At one point you mention that Shinji and Asuka heavily self-medicate on music and games, and that they’ve formed a not-quite love triangle with Rei, then say “What kind of society could produce such twisted characters?” Twisted how? Twisted so that they listen to music and play games to self-medicate? I do that, I may have my issues but I don’t think I’m twisted. Of course, I know about the issues that the characters do have, but you didn’t mention them- that segment wouldn’t have made sense to someone who wasn’t already very familiar with the series.

        It was basically a lot of little things like that, where I thought there was a disconnect between what you wrote and what you perhaps meant to say. I was going to say that I didn’t like the way you wrote off the religious symbolism in the sidebar, but on second thought, all you really said was “This is what the creators have said,” so you were letting people draw their own conclusions there. In fairness to you, I think I read certain things into the article that weren’t there on a first read.

        1. Oh yeah….well the big problem I ran into was that there was a set word limit of 1200 words or something. The original version I just wrote up off the top of my head was easily four times longer or more, and had all of these really involved descriptions of how it was different, and then of Anno’s creative process.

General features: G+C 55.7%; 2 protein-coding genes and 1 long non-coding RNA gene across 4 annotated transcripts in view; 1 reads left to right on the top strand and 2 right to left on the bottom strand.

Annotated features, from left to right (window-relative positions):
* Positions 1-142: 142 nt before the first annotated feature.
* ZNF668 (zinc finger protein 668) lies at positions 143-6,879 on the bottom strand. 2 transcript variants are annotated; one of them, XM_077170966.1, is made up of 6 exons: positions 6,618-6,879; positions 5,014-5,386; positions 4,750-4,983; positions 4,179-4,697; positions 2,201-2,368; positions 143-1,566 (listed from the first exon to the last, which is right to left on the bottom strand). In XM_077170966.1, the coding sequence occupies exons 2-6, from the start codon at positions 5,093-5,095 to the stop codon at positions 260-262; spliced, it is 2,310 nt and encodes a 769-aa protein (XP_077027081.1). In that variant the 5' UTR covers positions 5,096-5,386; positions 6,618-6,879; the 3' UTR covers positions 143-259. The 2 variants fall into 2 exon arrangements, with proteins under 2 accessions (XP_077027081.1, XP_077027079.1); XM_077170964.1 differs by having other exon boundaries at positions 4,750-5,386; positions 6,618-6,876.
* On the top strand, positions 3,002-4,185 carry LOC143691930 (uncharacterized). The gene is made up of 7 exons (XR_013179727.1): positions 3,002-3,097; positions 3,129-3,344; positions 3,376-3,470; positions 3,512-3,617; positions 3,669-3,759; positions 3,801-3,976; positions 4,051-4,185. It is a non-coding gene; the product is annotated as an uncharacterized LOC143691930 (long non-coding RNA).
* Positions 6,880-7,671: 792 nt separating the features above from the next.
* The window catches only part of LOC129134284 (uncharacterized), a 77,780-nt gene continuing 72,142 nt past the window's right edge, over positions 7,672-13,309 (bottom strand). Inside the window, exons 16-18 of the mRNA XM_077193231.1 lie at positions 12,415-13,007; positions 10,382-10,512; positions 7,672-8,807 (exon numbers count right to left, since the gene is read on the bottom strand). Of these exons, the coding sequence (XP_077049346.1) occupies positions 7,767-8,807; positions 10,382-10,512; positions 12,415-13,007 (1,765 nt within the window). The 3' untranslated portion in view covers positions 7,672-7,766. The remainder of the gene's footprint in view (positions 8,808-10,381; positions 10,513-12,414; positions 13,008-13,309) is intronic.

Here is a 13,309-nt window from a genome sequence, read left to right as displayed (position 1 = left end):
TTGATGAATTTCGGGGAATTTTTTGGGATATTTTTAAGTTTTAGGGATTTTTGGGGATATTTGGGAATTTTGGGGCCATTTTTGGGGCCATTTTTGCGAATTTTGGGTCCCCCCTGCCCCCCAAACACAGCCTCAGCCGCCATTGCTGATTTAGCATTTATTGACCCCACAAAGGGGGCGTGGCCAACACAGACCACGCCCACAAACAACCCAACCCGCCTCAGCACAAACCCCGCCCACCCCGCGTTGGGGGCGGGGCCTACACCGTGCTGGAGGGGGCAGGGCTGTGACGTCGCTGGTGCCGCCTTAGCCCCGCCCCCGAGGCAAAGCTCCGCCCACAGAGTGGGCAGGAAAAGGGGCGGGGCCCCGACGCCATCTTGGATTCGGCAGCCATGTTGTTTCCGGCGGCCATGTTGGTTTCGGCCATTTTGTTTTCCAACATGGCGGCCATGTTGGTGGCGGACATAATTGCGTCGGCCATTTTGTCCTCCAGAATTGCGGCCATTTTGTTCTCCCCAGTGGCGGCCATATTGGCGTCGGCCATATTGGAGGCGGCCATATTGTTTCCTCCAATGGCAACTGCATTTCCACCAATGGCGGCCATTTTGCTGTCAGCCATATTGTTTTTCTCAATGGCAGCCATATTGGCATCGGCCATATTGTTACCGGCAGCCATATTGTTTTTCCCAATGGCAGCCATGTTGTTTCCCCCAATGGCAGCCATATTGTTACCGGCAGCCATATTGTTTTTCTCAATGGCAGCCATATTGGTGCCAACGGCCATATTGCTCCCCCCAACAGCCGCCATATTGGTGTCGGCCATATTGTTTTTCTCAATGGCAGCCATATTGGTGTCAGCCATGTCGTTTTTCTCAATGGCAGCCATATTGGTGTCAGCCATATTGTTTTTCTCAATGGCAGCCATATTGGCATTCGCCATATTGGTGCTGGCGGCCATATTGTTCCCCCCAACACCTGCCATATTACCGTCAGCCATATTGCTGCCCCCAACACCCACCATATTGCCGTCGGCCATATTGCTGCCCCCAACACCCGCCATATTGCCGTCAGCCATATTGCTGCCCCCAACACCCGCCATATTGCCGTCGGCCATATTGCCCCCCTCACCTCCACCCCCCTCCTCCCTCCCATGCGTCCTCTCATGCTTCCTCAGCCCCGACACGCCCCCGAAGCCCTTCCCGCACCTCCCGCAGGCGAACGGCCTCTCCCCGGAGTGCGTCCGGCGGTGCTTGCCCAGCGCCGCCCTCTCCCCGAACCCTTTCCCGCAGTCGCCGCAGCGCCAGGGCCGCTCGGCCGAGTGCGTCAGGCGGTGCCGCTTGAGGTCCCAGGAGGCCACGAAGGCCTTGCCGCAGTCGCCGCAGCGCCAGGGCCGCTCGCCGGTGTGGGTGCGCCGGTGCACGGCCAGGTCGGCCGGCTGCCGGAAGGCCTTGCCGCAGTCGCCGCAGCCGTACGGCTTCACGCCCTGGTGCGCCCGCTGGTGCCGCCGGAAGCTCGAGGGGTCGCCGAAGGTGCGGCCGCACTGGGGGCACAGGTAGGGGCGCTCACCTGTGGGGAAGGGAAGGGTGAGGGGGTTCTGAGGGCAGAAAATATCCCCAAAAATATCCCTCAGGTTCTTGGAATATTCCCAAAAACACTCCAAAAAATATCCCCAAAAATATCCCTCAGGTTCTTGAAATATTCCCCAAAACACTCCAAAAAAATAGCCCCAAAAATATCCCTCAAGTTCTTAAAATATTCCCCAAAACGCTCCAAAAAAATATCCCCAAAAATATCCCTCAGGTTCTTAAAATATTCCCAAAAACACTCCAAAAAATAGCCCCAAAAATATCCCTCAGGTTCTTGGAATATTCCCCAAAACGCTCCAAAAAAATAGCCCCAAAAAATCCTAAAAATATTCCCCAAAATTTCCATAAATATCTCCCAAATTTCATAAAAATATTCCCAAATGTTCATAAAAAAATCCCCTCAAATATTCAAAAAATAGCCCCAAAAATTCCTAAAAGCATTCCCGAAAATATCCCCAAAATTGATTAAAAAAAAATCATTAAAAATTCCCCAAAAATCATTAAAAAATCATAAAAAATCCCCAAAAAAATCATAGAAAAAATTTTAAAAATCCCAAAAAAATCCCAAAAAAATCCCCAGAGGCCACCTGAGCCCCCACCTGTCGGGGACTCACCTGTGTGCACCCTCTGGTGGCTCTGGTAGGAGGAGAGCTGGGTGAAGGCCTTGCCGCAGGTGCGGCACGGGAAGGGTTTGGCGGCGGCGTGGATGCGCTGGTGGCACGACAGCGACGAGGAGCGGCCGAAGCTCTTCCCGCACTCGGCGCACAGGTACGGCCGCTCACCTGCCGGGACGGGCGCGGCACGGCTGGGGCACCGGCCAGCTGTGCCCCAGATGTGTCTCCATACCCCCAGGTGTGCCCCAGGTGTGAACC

Contrast this with the short article on Excel Saga which you didn’t like because it focused only on the small idea of “wow this is a funny series and exists”….and told the one idea fully, but little else.

          I was trying to at least *mention* a lot of different things; once I realized that a lot of it wouldn’t fit much had to be cut out but…I struggled *mightily* to try and retain much of what I originally wrote down.

          I particularly remember that my explanation of why Anno was making Eva again “in desperation” was originally longer and not quite as drastic, though I feel my point still stands even in clipped form.

          Funny thing about Asuka and the hand-held video games: the original outline of the series, “Eva Proposal”, which they drew up in 1993 actually described Asuka as obsessively playing video games like Shinji zones out with headphones, but this idea was largely dropped from the original series (there are a few hints of it, but not really). So in Rebuild, they actually recycled this idea for Asuka’s character that they’ve had since the very beginning. And it really helps, moreso than in the original series, to draw parallels between Asuka and Shinji, it really juxtaposes that they both self-medicate and have all sorts of personal problems.

          I guess the problem results from that I had to cut out a lot of intervening paragraphs. Asuka and Shinji are indeed pretty twisted with deep-seated psychological problems, though I didn’t intend to imply that this was simply because they listen to music/play video games.

          I hope you understand that this was the result of word limit, and I hope it was still comprehensible.